Bring Earplugs and Water

The Set List

By Brian Washburn


Emerging rockers Dead Confederate to join Dinosaur Jr. in Fayetteville

Some say the psychedelic music era died with the ’60s, with Hendrix, Joplin, Woodstock and the free-love hippie movement, which might have spawned some of us and our music credentials. But while this psychedelic era might have ended long ago, a new genre of psychedelic music might be on the horizon, and it is unlike anything the ’60s hippies would have ever heard: loud, dark, alternative and with a bit of southern swagger courtesy of Georgia-based quintet Dead Confederate.
Dead Confederate — vocalist-guitarist Hardy Morris, bassist Brantley Senn, keyboardist John Watkins, drummer Jason Scarboro and guitarist Walker Howie — began their music careers in Augusta, Ga., in 2006. Although the band eventually made the move to Georgia’s big city of Atlanta, they quickly realized that the saturated scene was filled with bands that “people don’t really kind of need,” Morris said.
It was when the band moved to the college town of Athens that they found their sound and their fan base.
“In Athens, a lot of people migrate to you, so when something new comes to town, they check it out. We’re not downplaying the Atlanta scene, but it’s been great to make Athens home,” Morris said.
Even though Athens might be their home, Dead Confederate is spending more and more time on the road, including an appearance at South by Southwest, after inking a deal with Razor and Tie Records and releasing their first full-length album, “Wrecking Ball,” in September. The album had its first single, “The Rat,” hit No. 39 on the Billboard Modern Rock charts.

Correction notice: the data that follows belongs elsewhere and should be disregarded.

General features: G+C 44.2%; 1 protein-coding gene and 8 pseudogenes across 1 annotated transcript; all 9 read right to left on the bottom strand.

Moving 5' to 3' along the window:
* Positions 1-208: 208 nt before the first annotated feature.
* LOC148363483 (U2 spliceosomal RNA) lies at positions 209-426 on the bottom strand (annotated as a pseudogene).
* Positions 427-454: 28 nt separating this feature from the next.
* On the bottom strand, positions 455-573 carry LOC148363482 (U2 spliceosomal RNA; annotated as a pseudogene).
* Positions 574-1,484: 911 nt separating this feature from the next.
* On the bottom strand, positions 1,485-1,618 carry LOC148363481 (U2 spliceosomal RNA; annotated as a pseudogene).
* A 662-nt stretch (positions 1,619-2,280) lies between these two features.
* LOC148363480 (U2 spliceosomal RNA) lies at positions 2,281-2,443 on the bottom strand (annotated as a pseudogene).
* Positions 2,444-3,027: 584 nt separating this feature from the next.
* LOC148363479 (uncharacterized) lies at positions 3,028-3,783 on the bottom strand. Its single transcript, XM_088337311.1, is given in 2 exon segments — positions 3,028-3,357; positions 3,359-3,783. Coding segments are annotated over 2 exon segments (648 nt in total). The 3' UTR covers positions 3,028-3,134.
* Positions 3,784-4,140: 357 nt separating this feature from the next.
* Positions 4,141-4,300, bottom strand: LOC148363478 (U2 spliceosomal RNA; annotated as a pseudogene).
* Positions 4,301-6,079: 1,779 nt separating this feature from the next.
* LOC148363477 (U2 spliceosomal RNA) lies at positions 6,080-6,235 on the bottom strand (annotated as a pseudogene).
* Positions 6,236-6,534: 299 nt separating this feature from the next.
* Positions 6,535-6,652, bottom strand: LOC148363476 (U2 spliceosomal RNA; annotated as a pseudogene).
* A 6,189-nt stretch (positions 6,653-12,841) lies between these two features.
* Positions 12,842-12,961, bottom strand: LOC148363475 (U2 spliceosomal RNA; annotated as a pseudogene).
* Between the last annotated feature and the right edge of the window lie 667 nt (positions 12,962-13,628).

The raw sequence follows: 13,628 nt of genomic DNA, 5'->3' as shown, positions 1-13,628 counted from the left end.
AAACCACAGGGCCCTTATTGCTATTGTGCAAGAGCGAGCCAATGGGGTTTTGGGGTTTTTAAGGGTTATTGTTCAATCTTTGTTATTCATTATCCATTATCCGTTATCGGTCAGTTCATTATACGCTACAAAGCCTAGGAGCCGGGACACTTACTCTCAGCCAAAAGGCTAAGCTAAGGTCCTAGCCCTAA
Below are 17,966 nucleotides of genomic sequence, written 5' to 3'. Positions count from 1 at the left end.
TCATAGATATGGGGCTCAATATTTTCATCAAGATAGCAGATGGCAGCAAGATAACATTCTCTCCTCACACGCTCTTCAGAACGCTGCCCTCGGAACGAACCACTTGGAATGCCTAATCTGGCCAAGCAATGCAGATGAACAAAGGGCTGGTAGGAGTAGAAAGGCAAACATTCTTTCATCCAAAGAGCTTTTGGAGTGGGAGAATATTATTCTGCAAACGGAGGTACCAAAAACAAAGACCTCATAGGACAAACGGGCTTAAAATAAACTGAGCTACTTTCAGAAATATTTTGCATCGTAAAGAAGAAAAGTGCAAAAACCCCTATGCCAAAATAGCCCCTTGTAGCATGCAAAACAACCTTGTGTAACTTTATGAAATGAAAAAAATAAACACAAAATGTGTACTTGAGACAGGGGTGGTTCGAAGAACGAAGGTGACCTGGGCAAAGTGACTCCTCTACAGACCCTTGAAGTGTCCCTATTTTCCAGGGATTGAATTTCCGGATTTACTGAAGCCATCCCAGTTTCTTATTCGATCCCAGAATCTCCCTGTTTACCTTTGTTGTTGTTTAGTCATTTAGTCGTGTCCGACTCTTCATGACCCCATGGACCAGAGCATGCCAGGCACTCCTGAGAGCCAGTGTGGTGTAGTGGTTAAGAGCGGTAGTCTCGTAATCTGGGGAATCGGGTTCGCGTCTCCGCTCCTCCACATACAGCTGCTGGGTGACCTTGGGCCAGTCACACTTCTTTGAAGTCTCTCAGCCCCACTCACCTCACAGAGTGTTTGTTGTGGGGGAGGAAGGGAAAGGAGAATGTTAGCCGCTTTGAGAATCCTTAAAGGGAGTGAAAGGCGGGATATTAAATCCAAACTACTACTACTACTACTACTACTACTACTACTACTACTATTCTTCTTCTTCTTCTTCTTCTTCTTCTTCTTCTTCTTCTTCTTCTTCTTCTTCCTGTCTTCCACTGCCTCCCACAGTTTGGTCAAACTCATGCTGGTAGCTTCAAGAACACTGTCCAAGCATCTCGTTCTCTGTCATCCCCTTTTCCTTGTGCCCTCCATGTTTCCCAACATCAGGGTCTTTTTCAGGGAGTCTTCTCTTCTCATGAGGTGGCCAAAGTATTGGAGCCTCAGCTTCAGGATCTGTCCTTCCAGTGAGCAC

“It’s good to get acknowledged,” Morris said. “We made a record for people to hear it, not hide away. It’s been awesome to have people enjoy it and play it.”
“Wrecking Ball” mixes several of the band members’ personal influences that Morris says comes out in the songwriting, but certainly wasn’t a deliberate choice to have one song sound one way and another sound different.
However unintentional their genre-mixing talents might be, Dead Confederate has definitely garnered a following, including the ears and eyes of legendary indie noise rock band Dinosaur Jr., who is taking Dead Confederate along on a national tour beginning this month. The two groups will stop in Fayetteville for what should be a night to remember at George’s Majestic Lounge this Friday night. Morris recommends that fans bring earplugs and water.
“I’ve been a fan of them (Dinosaur Jr.) since I was a youngster and first playing music. I am pumped to be playing with them,” Morris said. “We had just kind of randomly played with them last year and it went well so we submitted for a tour and they accepted. We are humbled and excited.”
Though touring with a band you idolized growing up might be the top goal for many up-and-coming acts throughout the nation, Dead Confederate has several more goals they hope to accomplish in 2009 and throughout their music career. The band has been home making demos  this year and plans to record a new album in the fall. With many songs written, Morris said they just need to finish work on a couple of demos and start talking to producers. Even though the record release might seem short notice considering the band just released their debut LP late last year, the six-piece outfit does not plan on vastly changing their style or structure from what they are bringing on stage now, just as long as people keep listening.
“We want to keep making records and have people buy them and enjoy listening to them,” Morris said. “Of course at the end of the day, make some sort of living off your art. We’re not looking to be rich rock stars, but be able to pay for (a) roof over our heads by playing music would be goal No. 1.”


photo: Pamela Littky

Categories: LIVE! In NWA